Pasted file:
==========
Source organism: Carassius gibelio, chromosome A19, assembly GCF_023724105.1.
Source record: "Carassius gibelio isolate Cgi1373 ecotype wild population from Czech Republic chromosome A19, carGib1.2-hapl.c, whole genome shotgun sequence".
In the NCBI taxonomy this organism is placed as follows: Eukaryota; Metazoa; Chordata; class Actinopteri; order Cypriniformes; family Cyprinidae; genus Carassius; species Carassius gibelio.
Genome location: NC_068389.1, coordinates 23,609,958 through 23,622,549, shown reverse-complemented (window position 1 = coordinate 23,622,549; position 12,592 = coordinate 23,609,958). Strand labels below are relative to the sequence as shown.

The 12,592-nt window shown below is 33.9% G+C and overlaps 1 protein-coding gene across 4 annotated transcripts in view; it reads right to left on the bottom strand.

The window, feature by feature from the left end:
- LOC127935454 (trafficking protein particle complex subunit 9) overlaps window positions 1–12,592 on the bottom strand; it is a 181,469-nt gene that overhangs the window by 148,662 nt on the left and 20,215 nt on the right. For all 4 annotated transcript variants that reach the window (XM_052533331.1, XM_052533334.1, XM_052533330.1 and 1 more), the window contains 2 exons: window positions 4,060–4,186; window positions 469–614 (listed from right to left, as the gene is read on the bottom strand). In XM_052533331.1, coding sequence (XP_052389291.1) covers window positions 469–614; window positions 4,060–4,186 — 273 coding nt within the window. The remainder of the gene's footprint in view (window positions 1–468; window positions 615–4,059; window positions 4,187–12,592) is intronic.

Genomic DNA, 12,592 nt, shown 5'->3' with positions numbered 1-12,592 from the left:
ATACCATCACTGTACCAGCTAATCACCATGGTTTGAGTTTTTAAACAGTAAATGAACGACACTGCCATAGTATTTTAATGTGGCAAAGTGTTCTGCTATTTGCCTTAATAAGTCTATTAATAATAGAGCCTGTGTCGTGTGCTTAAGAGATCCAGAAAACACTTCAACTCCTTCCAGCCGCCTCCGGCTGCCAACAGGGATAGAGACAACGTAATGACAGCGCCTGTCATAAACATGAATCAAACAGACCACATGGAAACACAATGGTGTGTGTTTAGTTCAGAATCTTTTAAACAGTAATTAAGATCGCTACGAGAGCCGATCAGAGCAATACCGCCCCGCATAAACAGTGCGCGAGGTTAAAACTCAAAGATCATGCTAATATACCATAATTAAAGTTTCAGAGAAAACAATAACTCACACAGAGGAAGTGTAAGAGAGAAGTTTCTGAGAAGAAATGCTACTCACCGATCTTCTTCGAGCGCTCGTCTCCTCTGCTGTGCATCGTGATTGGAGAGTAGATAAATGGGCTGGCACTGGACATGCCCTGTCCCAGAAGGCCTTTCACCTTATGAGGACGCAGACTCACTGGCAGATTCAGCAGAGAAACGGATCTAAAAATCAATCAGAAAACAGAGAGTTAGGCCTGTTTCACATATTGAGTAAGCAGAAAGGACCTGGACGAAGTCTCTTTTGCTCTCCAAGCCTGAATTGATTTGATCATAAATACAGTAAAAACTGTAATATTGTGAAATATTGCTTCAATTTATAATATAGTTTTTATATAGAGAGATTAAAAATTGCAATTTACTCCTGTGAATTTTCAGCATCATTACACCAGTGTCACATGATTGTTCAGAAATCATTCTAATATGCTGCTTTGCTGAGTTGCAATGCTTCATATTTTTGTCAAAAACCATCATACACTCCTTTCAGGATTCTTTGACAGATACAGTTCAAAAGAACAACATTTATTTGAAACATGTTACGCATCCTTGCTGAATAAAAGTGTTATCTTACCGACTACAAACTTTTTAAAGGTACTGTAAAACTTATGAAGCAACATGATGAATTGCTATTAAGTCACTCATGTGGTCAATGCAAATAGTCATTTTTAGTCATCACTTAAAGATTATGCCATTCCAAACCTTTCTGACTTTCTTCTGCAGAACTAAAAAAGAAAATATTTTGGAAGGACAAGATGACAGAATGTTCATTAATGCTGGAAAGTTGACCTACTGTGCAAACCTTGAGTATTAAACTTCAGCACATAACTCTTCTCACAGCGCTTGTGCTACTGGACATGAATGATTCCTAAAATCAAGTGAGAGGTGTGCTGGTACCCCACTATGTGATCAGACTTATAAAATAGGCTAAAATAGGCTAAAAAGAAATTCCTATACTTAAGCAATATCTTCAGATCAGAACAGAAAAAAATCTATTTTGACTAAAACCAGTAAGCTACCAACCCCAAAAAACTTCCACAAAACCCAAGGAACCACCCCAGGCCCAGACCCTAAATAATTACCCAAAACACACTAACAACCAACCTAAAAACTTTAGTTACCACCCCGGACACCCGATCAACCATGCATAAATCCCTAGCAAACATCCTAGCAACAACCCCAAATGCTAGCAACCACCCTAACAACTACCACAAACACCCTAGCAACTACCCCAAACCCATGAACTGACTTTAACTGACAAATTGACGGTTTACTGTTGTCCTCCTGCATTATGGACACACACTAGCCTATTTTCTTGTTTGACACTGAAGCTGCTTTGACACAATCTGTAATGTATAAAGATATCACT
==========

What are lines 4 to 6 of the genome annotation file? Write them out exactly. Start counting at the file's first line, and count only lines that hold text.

Genome location: NC_068389.1, coordinates 23,609,958 through 23,622,549, shown reverse-complemented (window position 1 = coordinate 23,622,549; position 12,592 = coordinate 23,609,958). Strand labels below are relative to the sequence as shown.

The 12,592-nt window shown below is 33.9% G+C and overlaps 1 protein-coding gene across 4 annotated transcripts in view; it reads right to left on the bottom strand.

The window, feature by feature from the left end: